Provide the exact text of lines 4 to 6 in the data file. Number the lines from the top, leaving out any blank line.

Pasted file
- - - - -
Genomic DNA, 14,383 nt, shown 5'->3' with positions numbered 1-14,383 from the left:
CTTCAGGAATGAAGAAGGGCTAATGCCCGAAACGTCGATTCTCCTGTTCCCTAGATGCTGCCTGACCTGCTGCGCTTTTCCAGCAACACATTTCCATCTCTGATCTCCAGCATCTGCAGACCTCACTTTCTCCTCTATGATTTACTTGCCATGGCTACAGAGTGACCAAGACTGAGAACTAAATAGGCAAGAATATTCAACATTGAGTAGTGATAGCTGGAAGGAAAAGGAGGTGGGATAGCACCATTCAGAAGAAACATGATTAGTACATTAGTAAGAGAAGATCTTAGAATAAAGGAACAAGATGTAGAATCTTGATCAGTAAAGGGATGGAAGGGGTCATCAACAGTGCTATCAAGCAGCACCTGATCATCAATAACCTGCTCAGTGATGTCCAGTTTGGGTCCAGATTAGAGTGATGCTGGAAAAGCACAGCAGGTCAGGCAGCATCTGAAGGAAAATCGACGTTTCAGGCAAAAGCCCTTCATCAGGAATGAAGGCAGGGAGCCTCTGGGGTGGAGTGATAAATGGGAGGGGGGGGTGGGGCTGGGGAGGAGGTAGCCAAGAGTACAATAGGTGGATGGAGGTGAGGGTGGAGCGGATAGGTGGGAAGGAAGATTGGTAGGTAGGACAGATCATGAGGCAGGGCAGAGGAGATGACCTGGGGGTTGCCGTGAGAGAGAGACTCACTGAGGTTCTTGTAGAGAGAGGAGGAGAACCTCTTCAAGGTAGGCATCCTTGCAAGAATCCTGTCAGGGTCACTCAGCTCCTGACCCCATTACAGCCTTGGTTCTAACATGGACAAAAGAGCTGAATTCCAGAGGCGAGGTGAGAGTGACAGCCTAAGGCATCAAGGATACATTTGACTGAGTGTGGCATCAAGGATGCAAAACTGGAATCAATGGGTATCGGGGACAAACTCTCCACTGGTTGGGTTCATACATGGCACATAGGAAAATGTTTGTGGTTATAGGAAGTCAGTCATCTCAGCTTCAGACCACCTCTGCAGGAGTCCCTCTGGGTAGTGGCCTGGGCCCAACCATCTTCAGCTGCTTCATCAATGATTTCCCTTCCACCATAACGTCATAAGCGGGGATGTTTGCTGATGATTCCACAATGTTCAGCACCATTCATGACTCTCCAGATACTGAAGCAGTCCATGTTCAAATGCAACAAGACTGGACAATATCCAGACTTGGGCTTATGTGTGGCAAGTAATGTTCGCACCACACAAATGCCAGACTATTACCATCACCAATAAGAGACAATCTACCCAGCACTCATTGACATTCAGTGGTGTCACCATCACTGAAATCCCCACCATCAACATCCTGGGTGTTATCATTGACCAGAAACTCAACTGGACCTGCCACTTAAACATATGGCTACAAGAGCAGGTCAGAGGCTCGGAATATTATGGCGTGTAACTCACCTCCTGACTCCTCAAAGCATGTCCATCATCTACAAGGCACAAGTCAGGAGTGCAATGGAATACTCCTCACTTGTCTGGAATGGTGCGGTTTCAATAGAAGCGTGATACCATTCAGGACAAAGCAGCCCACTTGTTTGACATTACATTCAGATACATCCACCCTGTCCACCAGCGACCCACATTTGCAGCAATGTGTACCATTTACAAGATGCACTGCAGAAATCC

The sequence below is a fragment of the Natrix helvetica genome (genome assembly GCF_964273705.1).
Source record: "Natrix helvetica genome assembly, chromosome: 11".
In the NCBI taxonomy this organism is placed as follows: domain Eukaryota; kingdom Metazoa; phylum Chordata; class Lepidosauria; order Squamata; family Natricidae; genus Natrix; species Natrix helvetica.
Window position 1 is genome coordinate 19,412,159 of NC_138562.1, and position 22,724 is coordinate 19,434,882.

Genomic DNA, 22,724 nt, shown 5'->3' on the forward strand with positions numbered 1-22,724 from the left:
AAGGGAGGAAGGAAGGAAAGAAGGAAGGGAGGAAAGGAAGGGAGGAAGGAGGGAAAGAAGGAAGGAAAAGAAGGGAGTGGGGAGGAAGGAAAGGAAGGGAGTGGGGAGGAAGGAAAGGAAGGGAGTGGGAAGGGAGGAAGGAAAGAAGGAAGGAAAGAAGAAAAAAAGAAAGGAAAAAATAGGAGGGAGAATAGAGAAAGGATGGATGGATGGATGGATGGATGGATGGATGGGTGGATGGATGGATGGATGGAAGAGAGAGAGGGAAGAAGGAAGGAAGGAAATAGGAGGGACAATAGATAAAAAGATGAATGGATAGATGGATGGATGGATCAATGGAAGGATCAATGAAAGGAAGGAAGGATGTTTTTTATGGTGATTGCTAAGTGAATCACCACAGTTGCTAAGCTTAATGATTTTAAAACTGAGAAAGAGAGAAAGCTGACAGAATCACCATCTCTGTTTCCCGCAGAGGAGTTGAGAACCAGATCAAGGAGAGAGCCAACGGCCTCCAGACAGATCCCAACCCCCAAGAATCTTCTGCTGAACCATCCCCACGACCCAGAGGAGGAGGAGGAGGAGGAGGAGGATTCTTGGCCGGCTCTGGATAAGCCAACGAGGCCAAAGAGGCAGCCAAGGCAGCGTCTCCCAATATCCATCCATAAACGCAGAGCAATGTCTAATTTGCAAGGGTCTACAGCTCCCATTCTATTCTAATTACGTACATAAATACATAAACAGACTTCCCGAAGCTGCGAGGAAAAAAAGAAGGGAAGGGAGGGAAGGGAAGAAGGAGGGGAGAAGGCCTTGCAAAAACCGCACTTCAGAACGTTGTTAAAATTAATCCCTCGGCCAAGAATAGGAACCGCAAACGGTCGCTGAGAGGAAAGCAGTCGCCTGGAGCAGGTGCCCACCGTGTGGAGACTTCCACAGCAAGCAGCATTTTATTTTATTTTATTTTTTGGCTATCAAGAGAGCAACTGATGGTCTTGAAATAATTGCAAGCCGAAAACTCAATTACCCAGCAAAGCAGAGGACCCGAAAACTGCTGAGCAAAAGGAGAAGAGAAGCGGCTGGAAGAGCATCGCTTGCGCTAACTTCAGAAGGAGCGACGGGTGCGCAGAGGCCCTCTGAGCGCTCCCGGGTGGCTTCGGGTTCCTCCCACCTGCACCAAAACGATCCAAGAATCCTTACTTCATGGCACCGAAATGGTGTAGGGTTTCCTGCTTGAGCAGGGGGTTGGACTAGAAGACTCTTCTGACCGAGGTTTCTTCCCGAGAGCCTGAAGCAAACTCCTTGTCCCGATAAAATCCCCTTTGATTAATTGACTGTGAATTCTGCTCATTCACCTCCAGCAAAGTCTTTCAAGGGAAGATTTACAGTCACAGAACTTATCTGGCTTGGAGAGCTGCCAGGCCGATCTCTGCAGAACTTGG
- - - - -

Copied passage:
Source record: "Natrix helvetica genome assembly, chromosome: 11".
In the NCBI taxonomy this organism is placed as follows: domain Eukaryota; kingdom Metazoa; phylum Chordata; class Lepidosauria; order Squamata; family Natricidae; genus Natrix; species Natrix helvetica.
Window position 1 is genome coordinate 19,412,159 of NC_138562.1, and position 22,724 is coordinate 19,434,882.